Northwest Arkansas Times from Fayetteville, Arkansas on February 24, 1973 · Page 4
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Northwest Arkansas Times from Fayetteville, Arkansas · Page 4

Fayetteville, Arkansas
Issue Date:
Saturday, February 24, 1973
Page 4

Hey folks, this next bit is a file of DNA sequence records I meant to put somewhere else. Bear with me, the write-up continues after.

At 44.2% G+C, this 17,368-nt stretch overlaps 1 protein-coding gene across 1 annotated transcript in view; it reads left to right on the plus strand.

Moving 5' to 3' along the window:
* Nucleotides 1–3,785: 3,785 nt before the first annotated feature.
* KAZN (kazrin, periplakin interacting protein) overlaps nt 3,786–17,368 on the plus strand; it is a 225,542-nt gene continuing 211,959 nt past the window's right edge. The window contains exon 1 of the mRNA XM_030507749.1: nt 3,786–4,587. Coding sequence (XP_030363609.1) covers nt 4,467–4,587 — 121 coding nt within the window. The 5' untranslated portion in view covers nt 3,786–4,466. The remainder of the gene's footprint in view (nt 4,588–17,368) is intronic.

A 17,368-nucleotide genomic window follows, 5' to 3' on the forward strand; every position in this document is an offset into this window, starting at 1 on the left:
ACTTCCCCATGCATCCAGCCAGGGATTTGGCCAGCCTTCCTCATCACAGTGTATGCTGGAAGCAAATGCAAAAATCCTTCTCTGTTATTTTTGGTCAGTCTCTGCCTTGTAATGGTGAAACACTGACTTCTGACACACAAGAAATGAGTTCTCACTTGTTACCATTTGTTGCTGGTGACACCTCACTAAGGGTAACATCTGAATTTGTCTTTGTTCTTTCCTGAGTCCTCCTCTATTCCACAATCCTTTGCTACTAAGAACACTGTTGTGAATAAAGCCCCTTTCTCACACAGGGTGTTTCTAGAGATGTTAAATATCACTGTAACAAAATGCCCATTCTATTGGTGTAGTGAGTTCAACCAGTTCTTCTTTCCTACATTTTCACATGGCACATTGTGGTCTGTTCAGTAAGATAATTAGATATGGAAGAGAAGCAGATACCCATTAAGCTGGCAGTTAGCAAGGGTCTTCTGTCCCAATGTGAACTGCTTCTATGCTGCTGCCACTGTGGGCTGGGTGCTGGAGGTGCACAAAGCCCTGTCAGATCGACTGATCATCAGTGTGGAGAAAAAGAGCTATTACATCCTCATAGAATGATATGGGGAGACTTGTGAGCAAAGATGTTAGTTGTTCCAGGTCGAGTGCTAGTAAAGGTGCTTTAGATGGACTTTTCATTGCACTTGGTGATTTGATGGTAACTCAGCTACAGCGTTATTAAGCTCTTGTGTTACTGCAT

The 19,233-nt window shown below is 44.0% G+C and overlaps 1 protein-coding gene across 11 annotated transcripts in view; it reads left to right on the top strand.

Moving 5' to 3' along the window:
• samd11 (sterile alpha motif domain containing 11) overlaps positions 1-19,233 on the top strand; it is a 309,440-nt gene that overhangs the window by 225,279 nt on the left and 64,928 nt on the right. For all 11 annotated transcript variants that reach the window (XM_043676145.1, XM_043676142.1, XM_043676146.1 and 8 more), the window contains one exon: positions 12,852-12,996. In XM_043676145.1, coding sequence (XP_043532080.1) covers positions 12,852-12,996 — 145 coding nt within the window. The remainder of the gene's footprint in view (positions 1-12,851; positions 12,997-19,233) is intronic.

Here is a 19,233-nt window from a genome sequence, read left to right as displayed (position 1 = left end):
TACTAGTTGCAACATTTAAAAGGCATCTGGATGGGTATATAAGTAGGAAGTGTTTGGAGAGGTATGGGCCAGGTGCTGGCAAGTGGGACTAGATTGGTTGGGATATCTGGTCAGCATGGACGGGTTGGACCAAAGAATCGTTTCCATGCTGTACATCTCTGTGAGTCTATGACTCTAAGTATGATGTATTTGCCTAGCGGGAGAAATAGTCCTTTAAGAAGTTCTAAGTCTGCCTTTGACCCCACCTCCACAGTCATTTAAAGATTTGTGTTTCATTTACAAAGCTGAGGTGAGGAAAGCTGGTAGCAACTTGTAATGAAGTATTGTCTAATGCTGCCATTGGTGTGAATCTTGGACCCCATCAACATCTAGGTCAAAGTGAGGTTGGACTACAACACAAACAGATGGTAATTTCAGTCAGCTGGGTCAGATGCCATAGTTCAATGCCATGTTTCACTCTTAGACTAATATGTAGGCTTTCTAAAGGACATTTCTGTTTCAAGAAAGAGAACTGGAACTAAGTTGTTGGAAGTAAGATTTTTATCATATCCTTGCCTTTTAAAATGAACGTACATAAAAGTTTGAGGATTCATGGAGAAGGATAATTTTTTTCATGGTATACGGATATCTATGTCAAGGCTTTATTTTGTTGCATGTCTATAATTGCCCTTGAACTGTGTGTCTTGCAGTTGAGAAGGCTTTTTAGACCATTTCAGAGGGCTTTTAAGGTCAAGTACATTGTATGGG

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Ctmes! The Public interest Is The First Concern o/ This Newspaper Saturday, February 24, 1973 WR It is too bad the state's press, political leadership and prominent citizenry didn't have time to express their unabashed esteem for the late Win Rockefeller while he was in office, or still vigorously on the Arkansas development scene. He would have enjoyed more compliments, while striving so hard to get himself elected and undertaking so many difficult reforms against entrenched and intractable foes, We feel certain. Still, there has been a grudging sort of statewide respect for the Squire from Petit Jean all along due to a politically unique (fov Arkansas, at least) combination of wealth and candor which always made it plain that his honesty and sincerity were well beyond the reach of corruption. Not the least of his innumerable contributions to the state was in the wresting of Arkansas' political conscience from darkness into the light of public inspection. It isn't entirely coincidence that gambling was halted during his tenure, and the state's Freedom of Information Act became law. Hunting the highlight of the Rockefeller years in Arkansas is difficult. He did so many things, from galvanizing an economic recovery that is the pride of the South, to commutation of death sentences which helped emphasize the need for Supreme Court review of the subject, Finding the low point is less hard. The odd joy the etate seemed to experience, and the size of the majority given Dale Bumpers, as Mr. Rockefeller sought a third term, wounded him more than he ever really let be rknown. It was an unfortunately ungracious ;gesture on the state's part, though a typical;]y political one. Fortunately, there were a few voices that quickly acknowledged the ·"pure affection as well as the achievement, "that went With Mr. Rockefeller's efforts on ';behalf of the state, as he stepped down. (The ^TIMES is glad to have been one of these.) j There is no doubt that having come from ·:the East, Mr. Rockefeller's combination of ·.wealth, restlessness and personal anxiousness : "to contribute made him uniquely capable of ;perceiving the nature of Arkansas' economic tdilemma of the 1950s. He sized up the state's '. need for industrial development, and made a, most substantial contribution to progress 'in that area. He also, importantly, recognized the state's needs in education and cultural enrichments, so as to be prepared to utilize and better appreciate the rewards of growth and prosperity. No native 'son that we can think of was of a background to persuade the state on this course. His efforts on behalf of the Arkansas Arts Center will have profound consequences for the state for generations to come. . We mourn, along with those who knew him better than we, the passing of a great, compassionate Arkansan and American. Subverting Spirit Of The Low By CLAYTON FRITCHEY This is a report on how a. d e t e r m i n e d Administration can t ti w a r t the will of Congress and the public by violating the spirit, if not the letter, of the law. This revealing example involves the financing of presidential election campaigns, now very much in the public mind because of the Watergate scandal. Even before the Watergate revelations aroused interest in the $10 million secret Nixon c a m p a i g n fund, however, Congress, prodded by the mounting concern of the electorate, passed a bill providing for public financing of presidential election campaigns. The plan was simplicity itself. It invited every taxpayer to make a checkmark on his inc o m e -1 a x return indicating whether he would like $1 of his payment to be set aside to s u b s i d i z e the presidential c a m p a i gn of his party's nominee or an independent. The idea was that this would free all of the nominees from obligating themselves to special interests. It was calculated that the checkoff (not costing the taxpayer anything), would provide $20.4 million for each of the major presidential candidates, as well as substantial sums for any minor candidates. The candidates were not required to accept the public subsidy, but if they d i d , they could not legally accept private money in addition. Although the bill generated bipartisan support on Capitol Hill, it was poison to the Nixon moneymen who, with their connections to the rich and big business, rightly figured they could raise twice as much as the opposition, regardless of who the Democratic nominee might he. A COMPROMISE The. upshot was a comp r o m i s e . Faced with a presidential veto, Congress got the bill through by postponing the effective date from 1972 to 1976. This enabled Mr. Nixon to swamp the Democarts last year with a record campaign chest of $50 million, or maybe more. The word from the Ad- Open Meetings The executive branch of government under Richard Nixon has become ever more secretive.and withdrawn from public scrutiny, but there is a growing willingness on the part of Congress to open its actions to full view. The House has already gone a long way toward full accountability by requiring that votes he recorded, so that each congressman's constituents can know iiow he stands on amendments .as well as final passage. A recent Common Cause survey indicates thai, a majority of the new House of Representatives is also committed to doing away with most closed committee meetings. How important that can be to the public's right to know is 'illustrated by one set of statistics and one statement of fact. In 1971, some 36 per cent of all congressional committee meetings were closed. Almost all of those held by the House Ways and Means Committee, which dictates tax policy for the House, were closed, The fact is that Congress' most important work takes place in committee and not on the floor. According to John Gardner, the chairman of Common Cause, 229 congressmen are in favor of holding open meetings except in cases involving national security or personal privacy. That is U more congressmen t h a n a majority. Gardner's figures are based on a congressman-by-congressman survey, and each is named in the Common Cause study. "These commitments in support of reform are redeemable now." Gardner said. "If the issue comes to a record vote, we believe the votes are there to end secrecy In the Congress of the United States." If Gardner is right the issue must he forced to a vole. The light of publicity and disclosure usually hurts only the corrupt and inefficient; it helps the political process and the body politic alike. -- Greenville (Miss.) Delta Democrat-Times What A Waste Health experts have determined that physical strength of humans is at its peak at 30, while the mental zenith is not reached until 60 or 70. What a waste! By then, no one will pay attention. --.Little Rock (Ark.) Arkansas Gazette Arfeatiaaa JUtau* 212 N. East Aye., Fayetteville, Arkansas 72701 Phone 442-6241 Published every afternoon except Sunday, New Year's Day, Fourth of July, Thanksgiving Day and Christmas Day. Founded June 14, 1860 Second Class Postage Paid at Fayettevillc. Arkansas - MEMBER OF THE ASSOCIATED PRESS ; The Associated Press is exclusively entitled to the use for republication of all news dispatches credited to it or not otherwise credited In this paper and also the local news published herein. . All rights of republication of special dispatches herein are also reserved. ' SUBSCRIPTION RATES Per Month' (by carrier) J2.40 Hail rates in Washington, Benton, Madison counties Ark. and Adair County, Okla. 3 months ...-M *6.00 S months - :*: JU-00 I YEAR ,....?... 3 . $20.00 Qity Box Section · ,i Mail in counties other than above: 1 months « months $13.00 1 YEAR $24.0« ALL MAIL SUBSCRIPTIONS MUST JJE PAID IN ADVANCE There Goes The ENTIRE Neighborhood" ' From The People y$mf$y-y^- Education For Future To the Editor: I was very interested, and very impressed with the fine article on the Vocational School at West Campus. 1 was concerned when I read the seemingly impending death knell of this program. Vocational education is not of the past; this phase of education is of the future. Education is a necessary investment to us and to our children, but we must open our eyes to the fact that all children cannot be directed to college work, nor do they want to be. They are interested in learning -- to compete for responsibility in physical skills as well as to earn a living. There is a question of money _ but more important, there Is a question of priority. If the financing of our school system Is in such dire straits that we must choose -- wouldn't it be tar best to economize on those From The People things that we can best do without. : 1 agree that athletics ar« important -- but how many of our sons will make their living playing football. Band is im : portant but w i l l this qualify these students to earn their pwn way? It would be far better to choose -- if the choice must be made -- those-things that will insure a measure of security for our children.. The list of things that we can do without is long -- and if we must -- we can do without them..but vocational training should not be added to that list. It would- seem that, ,lhe members of the Fayetteville school board should examine all phases of education, and place their priority on those things that will benefit our people -not entertain them. Mrs. Clyde Randall Fayetteville When Shoe Fits To the Editor: During debates preceding ratification o f Amendment XXVI (Lowering the voting age to 18 years) to the U.S. Constitution, we heard 18-year-olds described as mature sophisticates; better informed than many of their elders; capable of making intelligent, well reasoned decisions. It is interesting to note that .consent; and to otherwise function as an adult, then he-she should be treated as any other adult person when it copnes to violations of our laws. Mitigation of punishment should b» based on fads other than age. How is it that courses hvdrug abuse now conducted in many schools and the horrible examples of drug addiction p a r a d e d b e f o r e . o u r " one of our Northwest Arkansas p a i n u c u ^ Kt "'~i.~ ~~ · · youngsters fail to make an The Washington Merry-Go-Round FBI Makes Most Of 'Whitten Probe' By JACK ANDERSON WASHINGTON -- The false arrest of my associate Les Whitlen. we have now learned, was used as a pretext for launching a massive FBI investigation into our operations. Some excuse was needed to get a court order to pry into our telephone calls around the world. This was provided by Whitten's arrest on January 31 while he was reporting on the return of stolen Indian documents to the government. A grand jury agreed this was no crime and refused to indict him. But meanwhile, the FBI, p r e t e n d i n g t o investigate Whitten's "crime," secured a court order and served it on American Telephone and Telegraph. FBI agents immediately began checking into our phone calls, digging into our news sources and using all the the excuse for getting our telephone records. This was a flagrant violation of our rights under the First Amendment. Obviously, freedom of the press is a mockery if the FBI can block our access to the news by investigating and harassing our news sources. This is just another example of how the FBI, under Pat Gray, has been used as a political police force. Footnote: We invited the FBI to comment, but a spokesman had no response. WASHINGTON W H I R L MILITARY SHOOTING -- To stop military spying on civilians and other abuses, former Defense Secretary Melvin Laird announced two years ago that of Mr. Nixon, there would be four years in which to discredit, sabotage or repeal the ?1 check- off reform. As .will he seen, this was not idle talk. The operation has begun. The discrediting started last week with "leaks" intimating that the checkoff plan, contrary to general belief, had little popular support. The Administration reported that only 4 per cent of the first 12 million income-tax returns received this year approved $1 being set aside for financing future political campaigns. But Sen. Russell Long. D-La.. chairman of the Senate Finance Committee and author of the checkoff, was not born yesterday. In his politically shrewd mind, something was wrong in Denmark, or at least in the Internal Revenue Service. Within 24 hours, he had the answer. The government had not alerted the taxpayers to the checkoff hox on this year's income-tax form. In fact, if wasn't included on Form 14 and 140-A at all. It appeared only on a small supplementary form, which millions of taxpayers are not likely to notice. LITTLE DONF. Over in the House, Rep. Donald Fraser, D-Minn., also has done some investigating, which shows that the Internal Revenue Service (IRS) has not only done little to publicize or explain the checkoff innovation but in many cases has made it difficult for taxpayers even to get this special checkoff form, known as Form 4875^ The checkoff, Rep.. Fraser says, is "one of the most im- portanf political reforms for the last 50 years, hut IRS is not doing much to let people know about it." Rep. Fraser put it mildly. The IRS has not provided From 4875 to banks, post offices and other places where millions of taxpayers pick up their forms. Even those who get tax packets mailed out by the government are not likely to be alerted to the checkoff. There is a brief explanation, hut, as Rep. Fraser points out, it "neglects to tell the taxpayer that he can allocate $1 to the party of his choice at no extra cost to himself. Not until he gets to the form itself at the hack of the packet does he get this information." Even if Sen. Long and Rep. Fraser succeed in getting some co-operation from the IRS, the Administration has still other ways of circumventing the checkoff reform. As the legislation stands, the money earmarked between no\v and 197ft will require a further appropriation act before it can be used, and that, of course, will be subject to a presidential veto. (C) 1973, Los Angeles Times powers of government to f i n d _ out how we get information that By H. B. Dean the government doesn't want Bible Verse the gov published. The court order was granted on February 2, two days after Whitten's arrest. Its stipulated purpose was to investigate the theft of the Indian documents. Yet the FBI subpoenaed our telephone records back to July, four months before the documents were stolen. When I appeared before the grand jury, the prosecutor emphasized that I was not under investigation. He declared in front of the grand jury that I w a s not in any way involved in the alleged "crime." Yet the FBI also subpoenaed the telephone records of my home as well as the office. Once the FBI go't its hands on our telephone records, the agents seemed less interested in our Indian sources than in our sources inside the government. They tried to f i n d out which B-52 crewmen, for example, had talked to us by overseas phone about the failure to change flight patterns during the first three days of the Hanoi bombing last December. This failure, the pilots alleged, cost lives. The G-men traced phone calls in an effort to locate the sources of our information about the Watergate scandal, secret drug- smuggling reports and other stories. Most of all, the agents seemed eager to find out who has been slipping us confidential excerpts from the FBI's own files. All of this has nothing to do, of course, with the Indian documents, which the FBI used as "And God shall wipe away all tears from their eyes; and there shall be no more death, neither sorrow, nor crying, neither shall there be any more pain: for the former things are passed away." Revelation 21:4 Heaven is a wonderful place where all the hurts of life are strangers. There is only one way to get there and that is through the one who has planned and it. Jesus said, "1 go to prepare a place for you." a 1 1 personnel inevstigations, counter-intelligence and criminal investigations would be b r o u g h t under Washington control. This would take the sleuths out f r o m under the domination of the local generals and admirals who no longer would be able to quash investigations of their own mis-doings. The big brass raised such a howl, however, that the reforms promised two years ago still haven't gone into effect. ARMY CREDIT -- House Banking Chairman Wright Patman has asked government auditors to investigate the Army's credit schemes. He is particularly critical of the charge system used by Army officers clubs around. the world. T h e Army advertised for a firm to handle the credit, then chose the Bank of America for a tryout. This was restricted to the Sixth Army in California. It was a fiasco, yet a permanent. Army-wide contract was granted to the Bank of America. The cost of the operation promptly went up about 20 cents per officer each month, but the proceeds to the Army Central Welfare Fund went down. A b a n k spokesman in San Fransisco at first denied that its Army credit system had failed but finally acknowledged: "There may he truth in what you're sayine." BRASS RING -- The brass ring, good for a free ride on t h e Washington Merry-Go- Round, is awarded today to James B. Jenkins. As a custodian at Washington's St, E l i z a b e t h ' s hospital, h e befriended a lonely, hostile, mentally disturbed patient. For 18 years, Jenkins has paid the patient out of his own pocket to help with small chores around the hospital. The friend representatives in the Arkansas General Assembly (an aggressive proponent of votes : for 18- year-olds) defended his vote against more 'severe punishment for drug users on the grounds that many of t h e s e "youngsters" were 18 and 19- year-olds who failed to recognize the seriousness of their 3C If we had no USERS we would have no PUSHERS! If an 18-year-old is intelligent enough to vole; e n t e r into binding obligations, marriage, for example, without parental impression on them? Our laws will be more, effective when 18-year-olds, now functioning as adults, get the same treatment in our courts that is meted out to their elders. Robert E. Lee Masters (Colonel AUS-Ret) Springdale ' (Editor's Note: A bill to lower the age of majority for residents of the state in ways other than eligibility to vote in national elections has, in fact, been rejected by the current session of the Legislature.) From The People Back Of Lettuce Leaf To the Editor: In this column recently, two "concerned citizens" of Fayetteville invited the reader, to join them in a lettuce boycott on behalf of the "poverty- stricken, unionless, dehumanized" l e t t u c e picker. This lack of knowledge of t h e lettuce picker's true working conditions suggests to me that they have never been closer to the lettuce fields than their local supermarket. In justifying a lettuce boycott they relied on myths, not facts. The first myth is that lettuce pickers are "grossly underpaid" and. are "not able to make a living wage." Here are the facts. According to C. B. Christensen, director of California's Department of Agriculture, lettuce workers receive "ear- In another one of their myths, the "concerned" couple tried to relate the Aztec Black Flag, symbol of the Chavez movement, to "individual rights" and the "free" grower. The actual "rights" of a lettuce picker "liberated" by the UFWOC are as follows: CD UFWOC members have no voice in ths election of officers or in the setting of dues; (Z) the UFWOC has no bylaws, and no legislation currently exists to protect its members from union abuse; (3) Jobs are available only through the union hiring hall which amounts to an illegal closed shop; (4) UFWOC contracts establish absolute control over the hiring and firing practices of its members ; ' All dues are compulsory; and nings ranging from $5.70 to $7.41 (6) Anyone expelled from the i " c t n t n ^ ·,,,«(!,or , u a u UFWOC automatically loses his per hour." Stated another way, lettuce workers receive an average salary of $52 per day or $1258 per month, which. according to Christensen, are "the highest wages of any farm workers in the United States." job Are these the "individual rights" the Fayetteville couple seek for the lettuce picker? For his sake, I surely hope not. The only important voices in this issue should be those of Myth number two stated that the agricultural workers ^them- "ujrf ara fiffhMnt/ selves. What do they think -of "And this is the Father's will which hath sent me, that of all which he hath given me I should lose nothing, but should s n jp anc j the activity completely raise it up again at the last changed the patient's attitude, day." John 6:37 .... . . · , --!:_:..t_ Make no piistake about it. resurrection is a reality. Jesus said, "Because I live ye shall live also." "For as the lightning cometh out of the east, and shineth even unto the west: so shall also the coming of the Son of man be." Matthew 24:27 The second coming of Christ will be swift but will carry with it long consequences. So very much depends on whether or not we are ready. "Be ye also ready." "Behold I come quickly. What I say unto one, I say unto all, watch." We found hrm happy, optimistic and extremely fond of his friend. James B. Jenkins. WASHINGTON WIT -- Satirist M a r k Russell tells us he has taken off the POW bracelet he was wearing for Les Whitten. He is anxious meanwhile, to see the ballyhooed movie. "The Last Tango in Paris." Whe nhe first heard of it, he thought "it was about Henry Kissinger." Russell also has some advice for the oil industry, which is worried about bringing down Alaskan oil."How about busing it down?" he sug- "big corporations are fighting the lettuce farmer's' attempt to form a union." The fact is. that the lettuce pickers are already unionized; 75 per cent of California's lettuce workers are presently covered by independent Teamster Union contracts. Ninety per cent of all lettuce harvested in California is harvested by union workers. according to that state's official statistics; and California lettuce pickers are protected from "corporate-moneyed e f f o r t s over individual rights" by 9 out of 10 recommended labor laws. In the interest of fair play. the "concerned" Fayetteville couple should have told the reader where the lettuce boycott scheme originated and its true purpose. The boycott was started by a militant union organizer named Cesar Chavez. whose United Farm Workers Organizing Committee (UF- WOC) is engaged in a jurisdiclional dispute with the rival independent Teamsters Union. The battle in the lettuce fields is union versus union, not . Cesar Chavez? In an attempt to answer this very question.' a reporter named Ralph 'de Toledano went out into the fields and interviewed several hundred grape pickers just after the grape boycott of 1970 had brought grape pickers under the Chavez dictatorship. Mr. Toledano summed up the worker's opinion of Chavez as follows; "They hated him with ; a passion, as they still do. because he knew nothing of their needs or desires -- and they universally described him as an ambitious and unscrupu- 1 o u s phoney who was threatening their livelihood." In short, the lettuce boycott represents one man's attempt to yank already unionzied w o r k e r s , working under collectively bargained . agreements, into his own little empire. If Americans choose not to purchase lettuce. I hope they do so- because they 'don't like lettuce or can't afford it. and not because of myths and mis- . Iieiaa IS UlllUIl vctsuo uuiun, ,iu\, i i v v ,«_^«««w ir\ im hv UNITED grower versus picker RS the information. . ( L ) 197J, »y u n u a u fi^ nn ^ w , rl H" iru-al rmmle irrt- Ron Foldviry Features "concerned" plied. local couple im- Fayetteville The/11 Do It Every Time « V£0 KNOW 00/NER, CHAIRMAN OF EVERY DO-GOOD COMMITTEE IN TCWN- · · NEIGHBORHOOD ASSOCIATION MEETING How Time Flies So AFTER A 8K5 SATURDAY NIGHT SASH,HaWCONSIDERATE S HE OF NEIGHBOR OR POOCH-- /THE BOM.' 'LEFTTHE POOR' PORPOOTIN THE FR66ZIN' V COLD." 10 YEARS AGO Roscoe Kuhn of Fayetteville has been elected to another term as head of the Ozark Playgrounds Association, with Jack Howe named as executive director of the organization. An address by a U.S. Department of Commerce .official will 15 YEARS AGO The Arkansas Rarorbacks play Rice tonight in Houston in a game that will decide who gets a chance at the league title. A change in zoning laws In Fayetteville in order to assist in securing the Baldwin Piano 25 YEARS AGO Mayor George T. Sanders and the Street Committee have been authorized by the City Council to confer with real estate dealers on obtaining property to provide right-of-way for Highway 71 from the present highway to Rock and Collet* Streets. highlight the Ozark Canners and Freezers Association convention o p e n i n g in Fayettevill* tomorrow. S a m u e l . (Sam) Burka Wheeler, 79, a retired wholesale grocer and banker, died.yester- day morning at a local hospital. Company's proposed plant In the southwest part of town was approved last night by the City Council. William L. Bush, forme* Washington' county judge, ha* announced he will seek th« office again for the next term. Louis Silverman, Fayetteville' businessman since 1919, died unexpectedly at noon today of a heart attack. ' '. Two pony express riders,; promoting the new Jack Hoxie, Ozark Trail will ride into town at 4 p.m., today as part of their 15-mll* trek to Eureka Springs. "·